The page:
The popular mantra, “kill your darlings”, attributed to Allen Ginsberg (or was it Arthur Quiller-Couch?) instructs writers to cut material they’re proud of if it will improve the readability of their manuscript.

But that doesn’t mean it shouldn’t be used at all.

Whether cut or abandoned, old material still has some worth. A case in point is Pete’s Fish, a short story I first wrote some 20 years ago, and recently discovered it on some old (previously incompatible) floppy disks.

While the search for old stories was not as fruitful as hoped (I suspect some of my early attempts were on a different computer entirely, or typewritten and lost), it was interesting to find Pete’s Fish, and polish it up a bit. The resulting improved edit is an easier read, a little simpler, and will probably be further polished as time goes on…

Far from killing darlings, however, is the flip-side of this. Do you have material that you’ve previously sold that can in some way be reworked? Could you, in short, be able to make money on your writing with minimal effort, thereby maximising the income of a long-forgotten piece of work?

This is something I did recently. Around 10 years ago I was commissioned to write a short 25000 word book on The Beatles, a sort of “why they continue to be relevant” approach. For some reason (which I don’t care to remember) the book fell through, leaving me out of pocket.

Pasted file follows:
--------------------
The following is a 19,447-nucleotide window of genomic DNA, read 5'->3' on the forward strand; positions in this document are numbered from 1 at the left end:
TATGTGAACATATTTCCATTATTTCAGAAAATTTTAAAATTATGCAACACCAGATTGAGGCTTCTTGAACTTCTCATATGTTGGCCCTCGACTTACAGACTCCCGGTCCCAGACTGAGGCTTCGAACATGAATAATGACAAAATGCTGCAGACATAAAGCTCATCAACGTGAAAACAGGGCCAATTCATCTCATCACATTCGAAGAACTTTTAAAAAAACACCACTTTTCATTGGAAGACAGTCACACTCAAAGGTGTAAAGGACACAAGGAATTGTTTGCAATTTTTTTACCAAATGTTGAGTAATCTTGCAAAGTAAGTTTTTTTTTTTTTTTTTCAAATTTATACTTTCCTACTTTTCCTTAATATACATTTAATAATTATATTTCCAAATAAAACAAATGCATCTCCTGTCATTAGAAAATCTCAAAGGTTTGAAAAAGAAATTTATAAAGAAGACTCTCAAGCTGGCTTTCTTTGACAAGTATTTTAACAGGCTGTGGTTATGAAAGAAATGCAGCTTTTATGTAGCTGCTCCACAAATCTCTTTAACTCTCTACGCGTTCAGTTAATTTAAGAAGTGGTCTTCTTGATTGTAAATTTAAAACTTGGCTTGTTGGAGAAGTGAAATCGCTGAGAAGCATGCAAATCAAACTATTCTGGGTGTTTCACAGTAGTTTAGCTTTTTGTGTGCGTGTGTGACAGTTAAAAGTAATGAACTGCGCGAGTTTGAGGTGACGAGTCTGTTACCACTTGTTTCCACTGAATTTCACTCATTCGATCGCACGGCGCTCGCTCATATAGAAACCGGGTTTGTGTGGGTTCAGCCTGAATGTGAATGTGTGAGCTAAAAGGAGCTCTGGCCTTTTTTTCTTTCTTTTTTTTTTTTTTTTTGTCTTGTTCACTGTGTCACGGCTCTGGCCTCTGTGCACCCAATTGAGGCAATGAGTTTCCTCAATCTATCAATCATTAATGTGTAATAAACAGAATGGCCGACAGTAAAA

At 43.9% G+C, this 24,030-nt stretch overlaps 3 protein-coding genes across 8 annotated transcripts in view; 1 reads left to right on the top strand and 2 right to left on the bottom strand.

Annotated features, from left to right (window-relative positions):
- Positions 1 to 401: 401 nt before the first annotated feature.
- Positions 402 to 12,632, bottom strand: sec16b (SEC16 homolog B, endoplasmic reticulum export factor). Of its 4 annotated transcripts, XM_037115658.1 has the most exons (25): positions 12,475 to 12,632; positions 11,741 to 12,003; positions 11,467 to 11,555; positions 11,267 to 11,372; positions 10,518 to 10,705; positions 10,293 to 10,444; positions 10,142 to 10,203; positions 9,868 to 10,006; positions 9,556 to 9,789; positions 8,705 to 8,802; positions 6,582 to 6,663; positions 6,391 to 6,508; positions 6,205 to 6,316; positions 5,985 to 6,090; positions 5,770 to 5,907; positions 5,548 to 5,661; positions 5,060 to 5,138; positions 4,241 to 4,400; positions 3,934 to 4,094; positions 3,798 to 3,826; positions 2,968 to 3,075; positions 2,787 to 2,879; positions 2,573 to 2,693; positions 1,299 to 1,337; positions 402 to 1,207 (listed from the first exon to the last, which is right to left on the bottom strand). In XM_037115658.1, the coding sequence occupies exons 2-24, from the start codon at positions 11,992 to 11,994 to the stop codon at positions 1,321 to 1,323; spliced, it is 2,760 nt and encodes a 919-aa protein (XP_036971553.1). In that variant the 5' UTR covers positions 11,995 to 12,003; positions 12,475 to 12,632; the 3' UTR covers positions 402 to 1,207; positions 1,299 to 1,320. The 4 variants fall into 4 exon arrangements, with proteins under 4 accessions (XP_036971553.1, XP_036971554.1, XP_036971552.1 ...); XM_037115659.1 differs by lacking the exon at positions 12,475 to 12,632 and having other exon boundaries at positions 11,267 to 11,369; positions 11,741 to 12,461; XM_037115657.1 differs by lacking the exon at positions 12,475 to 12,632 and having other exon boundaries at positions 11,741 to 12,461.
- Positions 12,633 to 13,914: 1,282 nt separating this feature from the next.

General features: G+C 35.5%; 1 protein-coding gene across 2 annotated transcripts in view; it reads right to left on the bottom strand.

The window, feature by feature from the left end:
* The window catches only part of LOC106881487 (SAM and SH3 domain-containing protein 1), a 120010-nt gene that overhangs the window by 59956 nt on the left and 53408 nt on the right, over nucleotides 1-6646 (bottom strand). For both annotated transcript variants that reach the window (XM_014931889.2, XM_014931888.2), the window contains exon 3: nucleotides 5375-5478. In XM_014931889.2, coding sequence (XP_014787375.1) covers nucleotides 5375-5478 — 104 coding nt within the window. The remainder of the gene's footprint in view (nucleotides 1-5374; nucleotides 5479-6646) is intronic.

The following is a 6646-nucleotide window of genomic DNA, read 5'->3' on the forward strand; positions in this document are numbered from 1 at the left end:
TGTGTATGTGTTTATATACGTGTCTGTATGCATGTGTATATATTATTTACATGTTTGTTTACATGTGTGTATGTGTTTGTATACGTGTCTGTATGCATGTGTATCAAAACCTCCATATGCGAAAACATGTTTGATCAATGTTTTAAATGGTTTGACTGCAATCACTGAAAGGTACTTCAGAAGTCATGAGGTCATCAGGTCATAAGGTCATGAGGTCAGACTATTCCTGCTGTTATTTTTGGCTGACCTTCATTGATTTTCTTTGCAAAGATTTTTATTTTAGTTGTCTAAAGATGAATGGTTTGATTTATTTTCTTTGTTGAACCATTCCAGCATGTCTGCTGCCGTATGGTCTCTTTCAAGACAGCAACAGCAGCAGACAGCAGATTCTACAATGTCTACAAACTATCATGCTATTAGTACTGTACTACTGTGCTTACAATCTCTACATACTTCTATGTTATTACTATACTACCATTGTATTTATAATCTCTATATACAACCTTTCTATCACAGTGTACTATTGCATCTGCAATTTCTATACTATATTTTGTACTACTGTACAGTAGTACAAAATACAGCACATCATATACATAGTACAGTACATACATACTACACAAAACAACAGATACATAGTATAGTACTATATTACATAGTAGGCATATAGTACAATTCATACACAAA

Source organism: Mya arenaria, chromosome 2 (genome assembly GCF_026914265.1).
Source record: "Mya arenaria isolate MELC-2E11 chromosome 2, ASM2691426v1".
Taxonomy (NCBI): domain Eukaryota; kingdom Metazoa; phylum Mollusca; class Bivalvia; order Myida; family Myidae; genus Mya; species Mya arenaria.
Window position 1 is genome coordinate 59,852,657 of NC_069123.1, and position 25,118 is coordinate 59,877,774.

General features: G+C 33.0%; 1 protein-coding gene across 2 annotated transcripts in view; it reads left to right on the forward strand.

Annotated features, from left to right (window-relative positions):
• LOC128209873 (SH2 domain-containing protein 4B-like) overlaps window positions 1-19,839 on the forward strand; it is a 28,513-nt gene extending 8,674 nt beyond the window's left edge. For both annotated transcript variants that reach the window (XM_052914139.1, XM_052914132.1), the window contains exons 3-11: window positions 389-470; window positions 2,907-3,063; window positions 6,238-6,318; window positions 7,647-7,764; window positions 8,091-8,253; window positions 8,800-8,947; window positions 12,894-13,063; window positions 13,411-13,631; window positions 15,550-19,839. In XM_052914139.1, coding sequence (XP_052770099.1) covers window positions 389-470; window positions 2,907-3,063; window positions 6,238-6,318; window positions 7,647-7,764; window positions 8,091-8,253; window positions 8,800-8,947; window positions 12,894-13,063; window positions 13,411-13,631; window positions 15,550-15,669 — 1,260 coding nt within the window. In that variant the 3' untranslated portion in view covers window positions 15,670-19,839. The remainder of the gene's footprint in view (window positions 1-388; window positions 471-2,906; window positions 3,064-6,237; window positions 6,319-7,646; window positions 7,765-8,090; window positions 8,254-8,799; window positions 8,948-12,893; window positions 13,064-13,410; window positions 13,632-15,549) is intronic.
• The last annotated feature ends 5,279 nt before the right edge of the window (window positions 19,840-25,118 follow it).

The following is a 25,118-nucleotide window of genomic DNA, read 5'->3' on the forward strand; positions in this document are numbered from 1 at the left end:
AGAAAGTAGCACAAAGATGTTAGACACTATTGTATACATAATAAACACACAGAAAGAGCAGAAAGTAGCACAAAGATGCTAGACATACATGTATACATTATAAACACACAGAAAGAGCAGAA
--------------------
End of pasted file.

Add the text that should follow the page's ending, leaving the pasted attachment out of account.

Fortunately, I was able to overcome this in 2016, and reworked a section of it (looking at the barmy “Paul is Dead” phenomenon) for an article on End result: I got paid roughly the same rate for at least a single chapter of the book.

(One day I might even have a go at self-publishing it!)

If your writing career goes back a few years (and I use the word career to describe your life writing, whether you’ve been paid or not), there is a good chance that you have some long-forgotten scraps that are worthy of revisiting, either to polish or glean new inspiration from. Try it today, and see what happens!